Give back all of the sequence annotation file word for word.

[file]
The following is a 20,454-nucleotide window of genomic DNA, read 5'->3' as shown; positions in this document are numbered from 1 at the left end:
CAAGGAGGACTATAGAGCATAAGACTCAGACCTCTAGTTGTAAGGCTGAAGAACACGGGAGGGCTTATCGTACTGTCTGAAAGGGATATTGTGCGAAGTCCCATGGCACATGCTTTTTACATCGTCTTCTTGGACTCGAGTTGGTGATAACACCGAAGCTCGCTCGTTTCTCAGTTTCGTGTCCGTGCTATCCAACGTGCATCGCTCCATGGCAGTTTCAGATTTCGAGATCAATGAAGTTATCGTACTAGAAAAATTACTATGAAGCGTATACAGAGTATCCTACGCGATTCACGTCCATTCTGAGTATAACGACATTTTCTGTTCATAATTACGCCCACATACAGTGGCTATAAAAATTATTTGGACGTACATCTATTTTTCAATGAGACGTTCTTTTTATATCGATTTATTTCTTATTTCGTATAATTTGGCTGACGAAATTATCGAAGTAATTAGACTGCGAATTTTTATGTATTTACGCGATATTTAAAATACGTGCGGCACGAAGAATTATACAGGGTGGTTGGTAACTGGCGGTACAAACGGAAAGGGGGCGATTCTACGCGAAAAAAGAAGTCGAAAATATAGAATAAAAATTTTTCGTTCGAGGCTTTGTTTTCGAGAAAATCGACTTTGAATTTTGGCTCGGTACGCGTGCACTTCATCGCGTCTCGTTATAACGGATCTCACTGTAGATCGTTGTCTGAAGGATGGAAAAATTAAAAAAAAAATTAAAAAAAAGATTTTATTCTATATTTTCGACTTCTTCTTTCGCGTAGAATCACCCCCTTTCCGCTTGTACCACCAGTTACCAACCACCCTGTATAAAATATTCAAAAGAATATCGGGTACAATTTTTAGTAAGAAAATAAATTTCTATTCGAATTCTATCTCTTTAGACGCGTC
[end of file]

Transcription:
The following is a 20,454-nucleotide window of genomic DNA, read 5'->3' as shown; positions in this document are numbered from 1 at the left end:
CAAGGAGGACTATAGAGCATAAGACTCAGACCTCTAGTTGTAAGGCTGAAGAACACGGGAGGGCTTATCGTACTGTCTGAAAGGGATATTGTGCGAAGTCCCATGGCACATGCTTTTTACATCGTCTTCTTGGACTCGAGTTGGTGATAACACCGAAGCTCGCTCGTTTCTCAGTTTCGTGTCCGTGCTATCCAACGTGCATCGCTCCATGGCAGTTTCAGATTTCGAGATCAATGAAGTTATCGTACTAGAAAAATTACTATGAAGCGTATACAGAGTATCCTACGCGATTCACGTCCATTCTGAGTATAACGACATTTTCTGTTCATAATTACGCCCACATACAGTGGCTATAAAAATTATTTGGACGTACATCTATTTTTCAATGAGACGTTCTTTTTATATCGATTTATTTCTTATTTCGTATAATTTGGCTGACGAAATTATCGAAGTAATTAGACTGCGAATTTTTATGTATTTACGCGATATTTAAAATACGTGCGGCACGAAGAATTATACAGGGTGGTTGGTAACTGGCGGTACAAACGGAAAGGGGGCGATTCTACGCGAAAAAAGAAGTCGAAAATATAGAATAAAAATTTTTCGTTCGAGGCTTTGTTTTCGAGAAAATCGACTTTGAATTTTGGCTCGGTACGCGTGCACTTCATCGCGTCTCGTTATAACGGATCTCACTGTAGATCGTTGTCTGAAGGATGGAAAAATTAAAAAAAAAATTAAAAAAAAGATTTTATTCTATATTTTCGACTTCTTCTTTCGCGTAGAATCACCCCCTTTCCGCTTGTACCACCAGTTACCAACCACCCTGTATAAAATATTCAAAAGAATATCGGGTACAATTTTTAGTAAGAAAATAAATTTCTATTCGAATTCTATCTCTTTAGACGCGTC